GHIŢA IONESCU'S HOMELAND IS ONE OF THE MOST TROUBLED NATIONS in Europe. Its wounded national feeling has produced the strangest ideological combinations, mixing freely a fascist past with nostalgia for Ceausescu, as is the case with the Vatra Romaneasca (Romanian Homeland) movement, or the editors of the influential journal Romania Mare, adept at denouncing the ‘international Judaeo- Zionist-capitalist’ plot. One of the main theoreticians of corporatism, as is well known, was Mihail Manoilescu, while another Romanian intellectual, Ilie Badescu, created the ‘protocronist’ school of sociology, bent on documenting cultural and scientific findings in Romania which had anticipated later Western European developments. This approach was adopted officially during the Ceausescu regime, and now inspires some extreme right-wing groups which espouse a radical nationalist ideology. One of them, the Party of the National Right, admits to not being democratic, but compensates for this by proclaiming its ‘demophilia’, that is, its love for the people, a concept created by Petre Tutea, an admirer of the Iron Guard interwar fascist movement.
A focus on crisis is a mainstay of the literature on contemporary populism. However, the links between populism and crisis remain under-theorized and undeveloped. This article puts forward a novel perspective for understanding this relationship, arguing that crisis does not just trigger populism, but that populism also attempts to act as a trigger for crisis. This is because crises are always mediated and ‘performed’. The article presents a six-step model of how populist actors ‘perform’ crisis, drawing on empirical examples from Europe, Latin America, North America and the Asia-Pacific region. It explains how the performance of crisis allows populist actors to pit ‘the people’ against a dangerous other, radically simplify the terrain of political debate and advocate strong leadership. It ultimately suggests that we should move from thinking of crisis as something purely external to populism, towards thinking about the performance of crisis as an internal core feature of populism.
An egalitarian approach to the fair representation of voters specifies three main institutional requirements: proportional representation, legislative majority rule and a parliamentary system of government. This approach faces two challenges: the under-determination of the resulting democratic process and the idea of a trade-off between equal voter representation and government accountability. Linking conceptual with comparative analysis, the article argues that we can distinguish three ideal-typical varieties of the egalitarian vision of democracy, based on the stages at which majorities are formed. These varieties do not put different relative normative weight onto equality and accountability, but have different conceptions of both values and their reconciliation. The view that accountability is necessarily linked to ‘clarity of responsibility’, widespread in the comparative literature, is questioned – as is the idea of a general trade-off between representation and accountability. Depending on the vision of democracy, the two values need not be in conflict.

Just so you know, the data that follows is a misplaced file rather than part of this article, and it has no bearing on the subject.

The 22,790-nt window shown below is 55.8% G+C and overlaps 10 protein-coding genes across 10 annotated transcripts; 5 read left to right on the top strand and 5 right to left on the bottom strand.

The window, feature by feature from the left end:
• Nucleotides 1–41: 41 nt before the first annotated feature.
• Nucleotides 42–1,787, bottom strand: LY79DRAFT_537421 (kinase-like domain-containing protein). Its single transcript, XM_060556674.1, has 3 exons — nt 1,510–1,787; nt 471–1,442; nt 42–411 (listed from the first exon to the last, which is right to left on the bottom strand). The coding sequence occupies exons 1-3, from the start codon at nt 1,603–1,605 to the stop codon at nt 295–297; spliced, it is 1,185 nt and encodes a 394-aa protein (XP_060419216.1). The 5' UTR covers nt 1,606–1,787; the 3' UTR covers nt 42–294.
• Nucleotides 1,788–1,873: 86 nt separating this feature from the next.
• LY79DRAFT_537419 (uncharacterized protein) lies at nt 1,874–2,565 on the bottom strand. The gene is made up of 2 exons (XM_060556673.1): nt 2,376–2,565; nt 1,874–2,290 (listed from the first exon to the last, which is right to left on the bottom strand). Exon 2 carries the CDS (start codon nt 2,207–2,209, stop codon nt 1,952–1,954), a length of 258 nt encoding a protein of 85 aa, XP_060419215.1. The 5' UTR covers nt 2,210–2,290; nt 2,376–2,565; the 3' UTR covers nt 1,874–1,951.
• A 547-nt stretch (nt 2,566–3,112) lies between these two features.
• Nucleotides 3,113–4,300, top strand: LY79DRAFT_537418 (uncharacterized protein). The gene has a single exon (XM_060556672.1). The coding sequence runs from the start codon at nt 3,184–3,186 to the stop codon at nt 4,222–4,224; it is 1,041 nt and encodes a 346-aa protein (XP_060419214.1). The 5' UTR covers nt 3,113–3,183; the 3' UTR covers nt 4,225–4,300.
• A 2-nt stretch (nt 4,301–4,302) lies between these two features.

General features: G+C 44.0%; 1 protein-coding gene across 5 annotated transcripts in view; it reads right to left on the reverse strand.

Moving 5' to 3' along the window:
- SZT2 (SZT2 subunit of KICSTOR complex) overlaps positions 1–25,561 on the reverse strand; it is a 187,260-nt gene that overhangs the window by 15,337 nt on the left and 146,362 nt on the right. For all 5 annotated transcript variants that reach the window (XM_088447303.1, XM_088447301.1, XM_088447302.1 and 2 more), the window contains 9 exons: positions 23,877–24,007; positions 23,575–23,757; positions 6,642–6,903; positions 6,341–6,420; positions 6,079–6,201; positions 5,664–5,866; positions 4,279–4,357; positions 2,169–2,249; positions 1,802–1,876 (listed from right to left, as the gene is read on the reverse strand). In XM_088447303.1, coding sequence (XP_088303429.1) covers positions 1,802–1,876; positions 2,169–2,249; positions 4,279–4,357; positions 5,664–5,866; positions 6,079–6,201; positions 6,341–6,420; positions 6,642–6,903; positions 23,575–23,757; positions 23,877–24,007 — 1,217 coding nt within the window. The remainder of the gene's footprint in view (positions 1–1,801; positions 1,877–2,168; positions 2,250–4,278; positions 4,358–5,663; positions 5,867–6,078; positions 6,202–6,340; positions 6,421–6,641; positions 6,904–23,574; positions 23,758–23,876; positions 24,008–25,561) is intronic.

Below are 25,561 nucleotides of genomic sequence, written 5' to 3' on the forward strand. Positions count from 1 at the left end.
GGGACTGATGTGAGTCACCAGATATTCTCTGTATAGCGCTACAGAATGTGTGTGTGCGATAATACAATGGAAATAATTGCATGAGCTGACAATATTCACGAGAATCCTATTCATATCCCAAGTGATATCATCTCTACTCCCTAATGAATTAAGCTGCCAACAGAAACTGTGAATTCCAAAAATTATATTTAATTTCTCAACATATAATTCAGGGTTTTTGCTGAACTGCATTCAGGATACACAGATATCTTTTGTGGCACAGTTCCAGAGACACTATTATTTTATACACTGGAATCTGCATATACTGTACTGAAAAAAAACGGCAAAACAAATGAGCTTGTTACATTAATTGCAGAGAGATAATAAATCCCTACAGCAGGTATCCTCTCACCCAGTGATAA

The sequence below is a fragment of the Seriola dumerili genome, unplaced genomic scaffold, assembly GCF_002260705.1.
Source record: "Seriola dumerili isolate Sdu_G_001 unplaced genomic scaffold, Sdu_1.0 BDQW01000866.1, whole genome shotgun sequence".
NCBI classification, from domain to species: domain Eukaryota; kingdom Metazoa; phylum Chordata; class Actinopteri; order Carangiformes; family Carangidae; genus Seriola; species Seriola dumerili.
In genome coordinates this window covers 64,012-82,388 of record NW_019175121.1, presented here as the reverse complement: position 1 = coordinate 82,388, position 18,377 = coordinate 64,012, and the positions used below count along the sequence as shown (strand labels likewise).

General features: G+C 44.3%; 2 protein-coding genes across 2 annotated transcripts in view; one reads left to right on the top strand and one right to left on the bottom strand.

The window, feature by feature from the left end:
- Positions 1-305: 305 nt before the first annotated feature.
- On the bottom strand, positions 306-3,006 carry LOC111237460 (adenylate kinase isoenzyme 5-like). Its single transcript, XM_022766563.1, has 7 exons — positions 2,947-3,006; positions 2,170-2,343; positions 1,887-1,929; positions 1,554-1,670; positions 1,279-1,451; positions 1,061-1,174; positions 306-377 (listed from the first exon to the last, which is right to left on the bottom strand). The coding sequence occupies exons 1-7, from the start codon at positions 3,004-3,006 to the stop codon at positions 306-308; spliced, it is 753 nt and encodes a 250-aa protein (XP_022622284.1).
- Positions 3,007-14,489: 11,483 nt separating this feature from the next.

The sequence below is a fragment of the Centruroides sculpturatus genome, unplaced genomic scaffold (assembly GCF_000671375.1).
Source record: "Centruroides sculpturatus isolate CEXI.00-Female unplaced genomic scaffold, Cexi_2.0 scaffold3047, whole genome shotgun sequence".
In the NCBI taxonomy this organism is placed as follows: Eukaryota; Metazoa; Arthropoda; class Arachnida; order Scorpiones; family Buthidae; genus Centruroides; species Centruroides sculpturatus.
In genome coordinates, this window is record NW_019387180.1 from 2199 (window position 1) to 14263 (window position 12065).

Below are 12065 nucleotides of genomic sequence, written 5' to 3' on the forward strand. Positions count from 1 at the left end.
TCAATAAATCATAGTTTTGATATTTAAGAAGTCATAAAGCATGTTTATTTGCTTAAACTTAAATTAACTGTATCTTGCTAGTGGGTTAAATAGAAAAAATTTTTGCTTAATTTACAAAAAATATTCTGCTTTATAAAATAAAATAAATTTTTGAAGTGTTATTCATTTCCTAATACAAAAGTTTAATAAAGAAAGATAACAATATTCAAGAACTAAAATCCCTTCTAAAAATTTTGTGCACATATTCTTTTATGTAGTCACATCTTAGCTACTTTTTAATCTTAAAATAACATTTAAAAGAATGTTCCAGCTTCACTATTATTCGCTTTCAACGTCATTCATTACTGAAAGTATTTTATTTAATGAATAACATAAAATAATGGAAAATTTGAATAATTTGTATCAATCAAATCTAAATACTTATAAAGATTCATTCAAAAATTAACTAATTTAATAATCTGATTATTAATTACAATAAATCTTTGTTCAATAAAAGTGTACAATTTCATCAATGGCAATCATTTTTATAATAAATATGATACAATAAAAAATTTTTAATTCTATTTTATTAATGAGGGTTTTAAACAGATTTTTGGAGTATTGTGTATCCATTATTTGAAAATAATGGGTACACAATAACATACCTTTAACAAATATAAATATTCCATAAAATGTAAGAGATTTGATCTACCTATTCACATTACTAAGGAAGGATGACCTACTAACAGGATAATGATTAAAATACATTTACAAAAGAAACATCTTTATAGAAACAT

This article argues for a radical recasting of the European Union democratic deficit debate. Critics have long argued that the EU suffers from a democratic deficit and that growing EU power undermines national democracy. But recent backsliding on democracy and the rule of law in Hungary and Poland reminds us that grave democratic deficits can also exist at the national level in member states and that the EU may have a role in addressing them. This article will place the EU’s struggles with democratic deficits in its member states in comparative perspective, drawing on the experience of other democracies that have struggled with pockets of subnational authoritarianism. Comparative analysis suggests that considerations driven by partisan politics may allow local pockets of autocracy to persist within otherwise democratic political unions.
During The Years Immediately Following The Fall Of The Ceausescu regime in 1989, Romania fulfilled the requirements of an ‘electoral democracy’. Free and reasonably fair elections regularly produced parliaments (1990, 1992) and governments dominated by the communist successor parties run by Ion Iliescu, a member of the old nomenklatura. Once elected, these institutions operated in principle within the framework of procedural democracy, but in practice often broke the rules and norms accepted in the West as characteristic of liberal democracy. When this occurred public opinion was either too weak, or divided, or simply too indifferent to demand more accountability. Further impoverishment of the poorest citizens due to mismanagement of the economy and rampant corruption contributed to the demise of the post-communist regime in 1996, which in turn led to the hope that with electoral democracy established, the development of democratic institutions and government accountability would follow.
The economic crisis has meant that radical left parties in Europe have been faced with changing socioeconomic environments. In this study we examine how European radical left parties have responded to the crisis in terms of their societal mobilization strategies and seek to explain their responses. Discussions in the relevant literature advocate that party-specific characteristics matter greatly in how parties mobilize in society and establish relations with social groups in times of stability. But do they continue to be as important at times of dramatic change, when new realities emerge in society? We look at the cases of the Greek (Greek Communist Party and Coalition of the Radical Left), Irish (Sinn Féin), Portuguese (Portuguese Communist Party and Bloco) and Spanish (Spanish Communist Party/United Left) radical left parties, which are alike at the country level but exhibit differences at the party level. Utilizing data from an original expert survey, we show that both ideology and organizational legacy throw considerable light on the observed variation among the six radical left parties’ societal responses to the crisis. In this way, they ensure continuity rather than change.